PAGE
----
“We advise all museums, auction houses, stately homes or private individuals who are in possession of rhino horns to be extra vigilant and review their security arrangements,” the unit said.

“Consideration should be given to removing rhino horns from public display and storing them in secure locations, informing the public that the items have been removed.”

Reuters, July 8 2011:

Good work by the Hawks and the South African Revenue Service.
South Africa’s elite Hawks have arrested a Thai national at his residence in Edenvale. The suspect had used legal trophy hunts as a cover for acquiring rhino horn, which he sent abroad for illegal use in traditional Chinese medicine.
The South African Revenue Service (SARS) stated that the alleged trader had an “order” for 50 rhino horn sets in his possession when he arrived in the country last month.
The suspect arrested today entered South Africa on Monday 13 June this year when SARS Customs officials searched him and found various documents, invoices, an order for 50 sets of rhino horn, a computer and a cell phone that were detained for further investigation.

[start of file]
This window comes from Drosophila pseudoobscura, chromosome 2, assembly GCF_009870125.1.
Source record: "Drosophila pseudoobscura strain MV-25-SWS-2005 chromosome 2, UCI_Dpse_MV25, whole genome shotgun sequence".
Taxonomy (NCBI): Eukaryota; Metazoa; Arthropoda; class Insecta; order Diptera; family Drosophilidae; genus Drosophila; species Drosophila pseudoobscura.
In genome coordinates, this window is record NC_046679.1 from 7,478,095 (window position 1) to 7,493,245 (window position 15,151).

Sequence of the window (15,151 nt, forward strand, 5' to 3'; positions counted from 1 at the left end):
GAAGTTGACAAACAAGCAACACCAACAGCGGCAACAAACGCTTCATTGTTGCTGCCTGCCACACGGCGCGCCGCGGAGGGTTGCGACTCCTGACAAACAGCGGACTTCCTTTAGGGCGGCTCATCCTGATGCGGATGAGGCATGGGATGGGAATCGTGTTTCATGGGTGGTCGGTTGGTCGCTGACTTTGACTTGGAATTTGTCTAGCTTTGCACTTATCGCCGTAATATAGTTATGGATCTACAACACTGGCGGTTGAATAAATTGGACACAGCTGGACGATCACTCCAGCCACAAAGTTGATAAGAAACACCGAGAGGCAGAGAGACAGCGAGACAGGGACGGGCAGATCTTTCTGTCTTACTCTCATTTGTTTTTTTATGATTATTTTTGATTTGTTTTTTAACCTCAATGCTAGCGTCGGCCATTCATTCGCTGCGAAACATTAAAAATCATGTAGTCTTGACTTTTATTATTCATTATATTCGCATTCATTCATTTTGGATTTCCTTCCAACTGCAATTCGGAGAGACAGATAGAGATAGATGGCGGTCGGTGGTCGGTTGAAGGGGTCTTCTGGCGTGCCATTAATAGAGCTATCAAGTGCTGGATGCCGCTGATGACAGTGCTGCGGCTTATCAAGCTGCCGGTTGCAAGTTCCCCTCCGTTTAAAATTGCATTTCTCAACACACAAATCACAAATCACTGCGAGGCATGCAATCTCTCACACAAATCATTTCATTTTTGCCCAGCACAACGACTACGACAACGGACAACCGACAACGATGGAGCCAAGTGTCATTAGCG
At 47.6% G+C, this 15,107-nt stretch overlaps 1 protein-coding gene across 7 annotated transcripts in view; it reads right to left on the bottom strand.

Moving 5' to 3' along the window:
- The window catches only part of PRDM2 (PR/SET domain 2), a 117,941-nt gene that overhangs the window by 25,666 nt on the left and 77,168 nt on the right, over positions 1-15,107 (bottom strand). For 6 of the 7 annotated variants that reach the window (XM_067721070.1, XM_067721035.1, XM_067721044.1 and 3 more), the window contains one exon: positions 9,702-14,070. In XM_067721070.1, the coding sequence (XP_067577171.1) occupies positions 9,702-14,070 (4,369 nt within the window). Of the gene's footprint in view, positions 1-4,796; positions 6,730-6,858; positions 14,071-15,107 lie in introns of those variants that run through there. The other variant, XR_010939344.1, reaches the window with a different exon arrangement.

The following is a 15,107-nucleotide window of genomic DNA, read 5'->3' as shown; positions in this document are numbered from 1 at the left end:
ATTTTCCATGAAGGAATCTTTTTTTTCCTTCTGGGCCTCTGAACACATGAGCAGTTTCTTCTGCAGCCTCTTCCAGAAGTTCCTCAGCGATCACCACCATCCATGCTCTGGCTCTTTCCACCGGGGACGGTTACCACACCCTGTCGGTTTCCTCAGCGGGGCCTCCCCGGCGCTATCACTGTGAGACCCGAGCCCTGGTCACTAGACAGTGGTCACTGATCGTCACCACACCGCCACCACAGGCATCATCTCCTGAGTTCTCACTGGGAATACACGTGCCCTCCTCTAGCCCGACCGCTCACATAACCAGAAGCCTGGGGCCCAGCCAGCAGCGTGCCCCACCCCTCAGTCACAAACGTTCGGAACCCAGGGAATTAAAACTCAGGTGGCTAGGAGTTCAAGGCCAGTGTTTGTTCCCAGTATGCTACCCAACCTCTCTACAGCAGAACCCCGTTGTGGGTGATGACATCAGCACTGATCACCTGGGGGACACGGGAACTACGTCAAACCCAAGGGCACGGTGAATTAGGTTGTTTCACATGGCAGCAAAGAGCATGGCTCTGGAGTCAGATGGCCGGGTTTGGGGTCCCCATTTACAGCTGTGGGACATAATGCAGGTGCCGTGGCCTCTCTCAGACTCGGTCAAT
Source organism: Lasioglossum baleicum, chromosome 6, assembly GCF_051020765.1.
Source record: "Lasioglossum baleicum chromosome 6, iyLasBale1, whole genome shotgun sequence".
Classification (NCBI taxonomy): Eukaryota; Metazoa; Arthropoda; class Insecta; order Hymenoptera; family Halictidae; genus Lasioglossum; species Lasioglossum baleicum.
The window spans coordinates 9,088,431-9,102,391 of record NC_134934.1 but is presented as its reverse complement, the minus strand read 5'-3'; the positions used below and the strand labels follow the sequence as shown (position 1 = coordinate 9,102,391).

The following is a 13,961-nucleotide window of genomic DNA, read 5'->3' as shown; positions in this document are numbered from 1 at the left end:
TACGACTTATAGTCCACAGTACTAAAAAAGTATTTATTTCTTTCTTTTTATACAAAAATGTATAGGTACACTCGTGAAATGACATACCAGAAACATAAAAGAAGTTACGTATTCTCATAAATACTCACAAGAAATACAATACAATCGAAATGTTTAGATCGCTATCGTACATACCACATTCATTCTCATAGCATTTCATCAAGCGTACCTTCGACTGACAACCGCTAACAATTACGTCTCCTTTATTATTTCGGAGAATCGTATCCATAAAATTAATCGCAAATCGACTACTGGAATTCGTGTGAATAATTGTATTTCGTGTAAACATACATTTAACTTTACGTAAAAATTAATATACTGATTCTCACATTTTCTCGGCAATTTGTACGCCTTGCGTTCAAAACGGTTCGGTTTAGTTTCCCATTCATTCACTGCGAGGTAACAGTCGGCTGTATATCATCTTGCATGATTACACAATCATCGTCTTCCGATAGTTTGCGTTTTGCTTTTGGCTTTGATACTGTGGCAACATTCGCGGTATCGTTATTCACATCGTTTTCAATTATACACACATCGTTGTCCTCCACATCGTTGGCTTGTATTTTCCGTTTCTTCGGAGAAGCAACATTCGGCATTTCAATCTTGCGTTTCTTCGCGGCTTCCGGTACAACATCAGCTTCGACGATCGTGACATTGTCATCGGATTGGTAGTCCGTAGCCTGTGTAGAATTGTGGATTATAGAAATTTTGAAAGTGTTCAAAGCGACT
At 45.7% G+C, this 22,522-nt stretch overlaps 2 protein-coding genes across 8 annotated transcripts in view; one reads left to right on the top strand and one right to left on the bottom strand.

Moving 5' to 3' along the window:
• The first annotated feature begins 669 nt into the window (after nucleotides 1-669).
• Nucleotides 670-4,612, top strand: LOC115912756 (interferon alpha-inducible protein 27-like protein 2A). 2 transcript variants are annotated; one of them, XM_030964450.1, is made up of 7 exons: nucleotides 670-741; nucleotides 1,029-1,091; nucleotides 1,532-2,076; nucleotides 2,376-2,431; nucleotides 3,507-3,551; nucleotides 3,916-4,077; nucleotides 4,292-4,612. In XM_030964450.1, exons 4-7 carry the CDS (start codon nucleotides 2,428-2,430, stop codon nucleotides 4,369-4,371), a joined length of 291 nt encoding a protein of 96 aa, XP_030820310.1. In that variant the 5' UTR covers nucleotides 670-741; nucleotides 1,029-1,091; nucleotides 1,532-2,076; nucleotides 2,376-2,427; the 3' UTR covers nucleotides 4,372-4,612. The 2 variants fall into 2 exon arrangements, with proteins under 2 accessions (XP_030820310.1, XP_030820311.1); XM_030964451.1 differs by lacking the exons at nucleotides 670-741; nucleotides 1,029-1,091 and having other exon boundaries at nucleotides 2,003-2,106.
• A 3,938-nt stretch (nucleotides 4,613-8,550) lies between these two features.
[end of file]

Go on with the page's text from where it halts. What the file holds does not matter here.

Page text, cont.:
He was arrested in connection with several violations of the Customs and Excise Act, most notably section 80 (1), which deals with the “improper use of permits in respect of goods”.
The name of the trophy hunt business involved in the scheme was not provided.
Also noteworthy is that two Thai nationals, identified as Phichet Thongphai and Punpitak Chunchom, were arrested last month Edenvale for trading in lion bones.
The pair is employed by a Laos-based company known as Xaysavang Export Import. They were approached by South African game farmers who wanted to sell lion bones, which are frequently substituted for tiger bones in traditional Chinese medicine.
Britt’s comments:
Would there be any way to find out who these “game farmers” are…?  Also, a way to protect the legal/permitted big game hunters – who legally hunt lion in SA and leave “the bones” which I would assume is all of them except for some floating bones and skull.  How do you then deal with Vietnamese clients who legal obtain hunting permits for the sole reason to come and bring the horn back to their country for medicinal use?